The Mozambique government has signed a US$510mn contract with Central African mining and exploration company (Camec) to support a biofuel project that is set to produce 120mn litres of ethanol a year.
Feedstock for the ethanol will be sugar cane sourced from the Massingir district in the southern province of Gaza. The project, known as Procana, has been granted provisional rights to over 30,000 hectares in the region.
The ethanol will be produced for the domestic and regional market, and the project also aims to produce electricity for local communities and create around 7,000 jobs. Local authorities hope the project will regenerate the Massingir district, a region where many of its inhabitants end up emigrating to South Africa. Under the terms of the contract, Camec is required to start construction of its ethanol factory within the next year. A Brazilian firm has been contracted to carry out the construction, which is expected to take three years.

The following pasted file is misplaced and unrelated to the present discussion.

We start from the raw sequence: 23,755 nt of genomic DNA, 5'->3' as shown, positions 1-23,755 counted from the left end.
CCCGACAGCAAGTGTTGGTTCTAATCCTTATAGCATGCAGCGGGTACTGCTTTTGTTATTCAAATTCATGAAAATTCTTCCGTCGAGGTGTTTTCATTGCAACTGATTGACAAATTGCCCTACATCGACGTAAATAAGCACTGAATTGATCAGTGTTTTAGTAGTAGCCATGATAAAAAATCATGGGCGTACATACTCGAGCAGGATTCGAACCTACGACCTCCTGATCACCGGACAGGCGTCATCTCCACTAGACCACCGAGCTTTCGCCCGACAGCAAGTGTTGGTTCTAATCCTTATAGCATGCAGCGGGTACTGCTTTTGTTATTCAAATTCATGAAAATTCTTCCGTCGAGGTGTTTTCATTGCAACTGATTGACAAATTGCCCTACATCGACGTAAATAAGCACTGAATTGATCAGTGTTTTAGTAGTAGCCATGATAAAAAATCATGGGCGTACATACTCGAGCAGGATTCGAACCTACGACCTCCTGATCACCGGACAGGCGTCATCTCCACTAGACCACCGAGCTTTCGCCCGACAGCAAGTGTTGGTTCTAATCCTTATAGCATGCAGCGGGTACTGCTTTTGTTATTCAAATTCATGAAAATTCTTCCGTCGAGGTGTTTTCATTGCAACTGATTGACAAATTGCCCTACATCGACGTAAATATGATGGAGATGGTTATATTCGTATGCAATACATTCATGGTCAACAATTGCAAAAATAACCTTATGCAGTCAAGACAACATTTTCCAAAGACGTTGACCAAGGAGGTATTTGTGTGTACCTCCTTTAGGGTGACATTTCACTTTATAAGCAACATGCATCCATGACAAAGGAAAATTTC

One major challenge facing the project is accessing adequate supplies of water. The sugar cane plantation will use water from the Massingir dam on the Elephants river, a tributary of the Limpopo river.
Farmers working further down the river are concerned that too much water will be diverted to the Procana project, leaving their rice and maize fields short. These concerns have already been aired in the local press, but so far the government has responded by saying there will be adequate supplies for all parties and the project will be developed responsibly.